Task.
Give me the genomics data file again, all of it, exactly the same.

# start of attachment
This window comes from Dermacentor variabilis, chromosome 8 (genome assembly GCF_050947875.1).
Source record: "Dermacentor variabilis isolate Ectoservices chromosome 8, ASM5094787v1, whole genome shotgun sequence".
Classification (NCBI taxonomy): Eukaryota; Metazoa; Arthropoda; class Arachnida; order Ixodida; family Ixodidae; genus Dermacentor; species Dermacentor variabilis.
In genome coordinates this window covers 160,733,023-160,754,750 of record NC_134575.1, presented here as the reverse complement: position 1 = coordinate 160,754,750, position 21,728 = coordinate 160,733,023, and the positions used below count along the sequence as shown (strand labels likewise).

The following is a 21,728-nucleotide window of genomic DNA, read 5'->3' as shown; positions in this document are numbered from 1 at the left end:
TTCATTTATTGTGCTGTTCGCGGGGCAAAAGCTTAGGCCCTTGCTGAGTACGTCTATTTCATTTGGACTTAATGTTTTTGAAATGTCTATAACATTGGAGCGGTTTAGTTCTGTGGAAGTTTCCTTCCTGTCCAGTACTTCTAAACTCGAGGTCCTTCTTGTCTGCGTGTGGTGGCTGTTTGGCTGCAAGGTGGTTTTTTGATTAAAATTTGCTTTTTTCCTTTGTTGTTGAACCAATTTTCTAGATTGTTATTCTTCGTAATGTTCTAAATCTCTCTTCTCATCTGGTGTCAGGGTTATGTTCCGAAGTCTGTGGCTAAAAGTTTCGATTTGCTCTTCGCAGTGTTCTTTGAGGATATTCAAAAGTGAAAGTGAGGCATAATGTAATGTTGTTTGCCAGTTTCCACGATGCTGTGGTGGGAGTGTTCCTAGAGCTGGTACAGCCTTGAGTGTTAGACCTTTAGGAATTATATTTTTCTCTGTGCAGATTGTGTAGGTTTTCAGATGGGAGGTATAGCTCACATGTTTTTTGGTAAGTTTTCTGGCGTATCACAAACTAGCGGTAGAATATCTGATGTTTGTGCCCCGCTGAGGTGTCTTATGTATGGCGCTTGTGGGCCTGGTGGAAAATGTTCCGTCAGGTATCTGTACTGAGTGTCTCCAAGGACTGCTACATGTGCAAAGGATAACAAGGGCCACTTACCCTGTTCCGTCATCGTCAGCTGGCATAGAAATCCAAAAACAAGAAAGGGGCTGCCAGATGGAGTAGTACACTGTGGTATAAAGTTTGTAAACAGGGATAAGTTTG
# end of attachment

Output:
This window comes from Dermacentor variabilis, chromosome 8 (genome assembly GCF_050947875.1).
Source record: "Dermacentor variabilis isolate Ectoservices chromosome 8, ASM5094787v1, whole genome shotgun sequence".
Classification (NCBI taxonomy): Eukaryota; Metazoa; Arthropoda; class Arachnida; order Ixodida; family Ixodidae; genus Dermacentor; species Dermacentor variabilis.
In genome coordinates this window covers 160,733,023-160,754,750 of record NC_134575.1, presented here as the reverse complement: position 1 = coordinate 160,754,750, position 21,728 = coordinate 160,733,023, and the positions used below count along the sequence as shown (strand labels likewise).

The following is a 21,728-nucleotide window of genomic DNA, read 5'->3' as shown; positions in this document are numbered from 1 at the left end:
TTCATTTATTGTGCTGTTCGCGGGGCAAAAGCTTAGGCCCTTGCTGAGTACGTCTATTTCATTTGGACTTAATGTTTTTGAAATGTCTATAACATTGGAGCGGTTTAGTTCTGTGGAAGTTTCCTTCCTGTCCAGTACTTCTAAACTCGAGGTCCTTCTTGTCTGCGTGTGGTGGCTGTTTGGCTGCAAGGTGGTTTTTTGATTAAAATTTGCTTTTTTCCTTTGTTGTTGAACCAATTTTCTAGATTGTTATTCTTCGTAATGTTCTAAATCTCTCTTCTCATCTGGTGTCAGGGTTATGTTCCGAAGTCTGTGGCTAAAAGTTTCGATTTGCTCTTCGCAGTGTTCTTTGAGGATATTCAAAAGTGAAAGTGAGGCATAATGTAATGTTGTTTGCCAGTTTCCACGATGCTGTGGTGGGAGTGTTCCTAGAGCTGGTACAGCCTTGAGTGTTAGACCTTTAGGAATTATATTTTTCTCTGTGCAGATTGTGTAGGTTTTCAGATGGGAGGTATAGCTCACATGTTTTTTGGTAAGTTTTCTGGCGTATCACAAACTAGCGGTAGAATATCTGATGTTTGTGCCCCGCTGAGGTGTCTTATGTATGGCGCTTGTGGGCCTGGTGGAAAATGTTCCGTCAGGTATCTGTACTGAGTGTCTCCAAGGACTGCTACATGTGCAAAGGATAACAAGGGCCACTTACCCTGTTCCGTCATCGTCAGCTGGCATAGAAATCCAAAAACAAGAAAGGGGCTGCCAGATGGAGTAGTACACTGTGGTATAAAGTTTGTAAACAGGGATAAGTTTG